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The Mysteries Of Pittsburgh: Keith Phipps’ comments

I arrived at Michael Chabon’s debut novel, The Mysteries Of Pittsburgh, backward. I’d read and loved The Adventures Of Kavalier & Clay, The Yiddish Policeman’s Union, and a couple of other things, like The Final Solution. I’d even seen the movie version of Pittsburgh, which, apart from a fine Peter Sarsgaard performance as Cleveland, I can’t recommend. In fact, the movie set up all kinds of weird expectations upon which the book never delivered. Where was Art’s doomed affair with his bookstore manager? (The movie calls her Phlox, but she doesn’t bear much resemblance to the book’s Phlox; Mena Suvari isn’t bad, though, and might have made an excellent Phlox in a more faithful adaptation.) When would Art start sleeping with Jane and then turn instead to Cleveland? Who the hell thought Sienna Miller would belong in any version of this book?

So I read this with a distracting double-consciousness, but I still ultimately enjoyed it. I get what everyone means when they complain about Chabon’s fussed-over prose and the way it spotlights the most pretentious corners of the protagonist’s personality. But form and content fit together pretty well, to my eyes. Here’s a first novel that, like so many first novels, doubles as a coming-of-age story. It finds both author and character in search of their own identities, as writer and grown-up, respectively. Sometimes the words flow brilliantly. Other times, they clank like a bowl of ball bearings. Both seem kind of right to me.

The unsure drift also felt right for a story about that hazy moment between early adulthood and the rest of life, usually the last chance to change the path on which you’ve been traveling. Art and his friends all seem in rebellion against what they’re supposed to be doing, whether that means making good on an expertise in economics that gives you no pleasure, affecting mannerisms at odds with your origins, or drifting deeper into alcoholism and criminality despite coming from a “good” home. Nobody here seems to know what he or she wants; everybody has gotten reasonably good at faking it.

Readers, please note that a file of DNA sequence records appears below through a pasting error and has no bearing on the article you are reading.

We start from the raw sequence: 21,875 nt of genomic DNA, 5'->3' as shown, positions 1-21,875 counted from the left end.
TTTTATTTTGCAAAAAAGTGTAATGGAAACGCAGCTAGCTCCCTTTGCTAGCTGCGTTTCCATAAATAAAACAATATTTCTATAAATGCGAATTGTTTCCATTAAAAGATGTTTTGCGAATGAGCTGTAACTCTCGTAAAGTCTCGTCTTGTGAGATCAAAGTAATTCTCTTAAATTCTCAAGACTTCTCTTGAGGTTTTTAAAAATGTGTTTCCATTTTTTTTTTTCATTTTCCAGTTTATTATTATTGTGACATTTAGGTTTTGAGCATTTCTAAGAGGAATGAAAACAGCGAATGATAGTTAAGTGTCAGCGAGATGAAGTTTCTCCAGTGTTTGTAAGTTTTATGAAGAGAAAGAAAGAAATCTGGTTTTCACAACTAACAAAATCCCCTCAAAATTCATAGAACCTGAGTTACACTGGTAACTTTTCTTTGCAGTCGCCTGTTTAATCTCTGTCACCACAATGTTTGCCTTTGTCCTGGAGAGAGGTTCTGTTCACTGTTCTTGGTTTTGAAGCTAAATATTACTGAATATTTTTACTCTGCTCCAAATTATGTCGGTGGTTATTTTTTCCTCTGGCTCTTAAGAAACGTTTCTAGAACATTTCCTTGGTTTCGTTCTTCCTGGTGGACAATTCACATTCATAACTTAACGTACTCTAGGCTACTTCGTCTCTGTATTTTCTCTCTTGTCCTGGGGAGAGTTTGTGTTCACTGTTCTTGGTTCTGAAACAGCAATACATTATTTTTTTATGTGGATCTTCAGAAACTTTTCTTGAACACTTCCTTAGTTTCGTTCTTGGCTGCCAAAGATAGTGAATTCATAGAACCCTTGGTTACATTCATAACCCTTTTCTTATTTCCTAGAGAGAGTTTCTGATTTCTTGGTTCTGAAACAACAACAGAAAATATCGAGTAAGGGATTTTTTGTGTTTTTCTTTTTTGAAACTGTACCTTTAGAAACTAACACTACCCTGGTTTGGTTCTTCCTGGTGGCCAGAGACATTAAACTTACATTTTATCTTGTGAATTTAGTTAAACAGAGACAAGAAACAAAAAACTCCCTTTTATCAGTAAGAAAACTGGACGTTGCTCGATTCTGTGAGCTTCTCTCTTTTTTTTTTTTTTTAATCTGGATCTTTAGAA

True, some of the pieces don’t square. The gangster elements and a finale inspired in equal parts by White Heat and King Kong feel like less-graceful embraces of genre elements than what Chabon does in later works. But as an evocation of a bunch of eventful in-between days set in a place where everyone knows they’ll soon be leaving and no one knows what leaving means, I thought it worked quite well.

That said, I wasn’t able to muster the passion for Pittsburgh that I’d hoped. Some coming-of-age-novels benefit from the distance of time, be they A Portrait Of The Artist As A Young Man or Catcher In The Rye. Both James Joyce and J.D. Salinger have a deep understanding of their protagonists, but they also have a fraction of distance from them, enough to bring some understanding to bear. Reading Pittsburgh, I can’t sense the same distance or the same understanding. Whatever autobiographical echoes the novel has—and I’m not sure they matter—Chabon’s prose seems to be as deep in the process of figuring out its identity as his protagonist. It serves the novel, but the double-stranded confusion empties out to a finale that feels as inconclusive as the action leading up to it. It isn’t a trick he could pull more than once, and while I don’t know whether Art ever got where he wanted to be, but Chabon should be happy about the writer he became.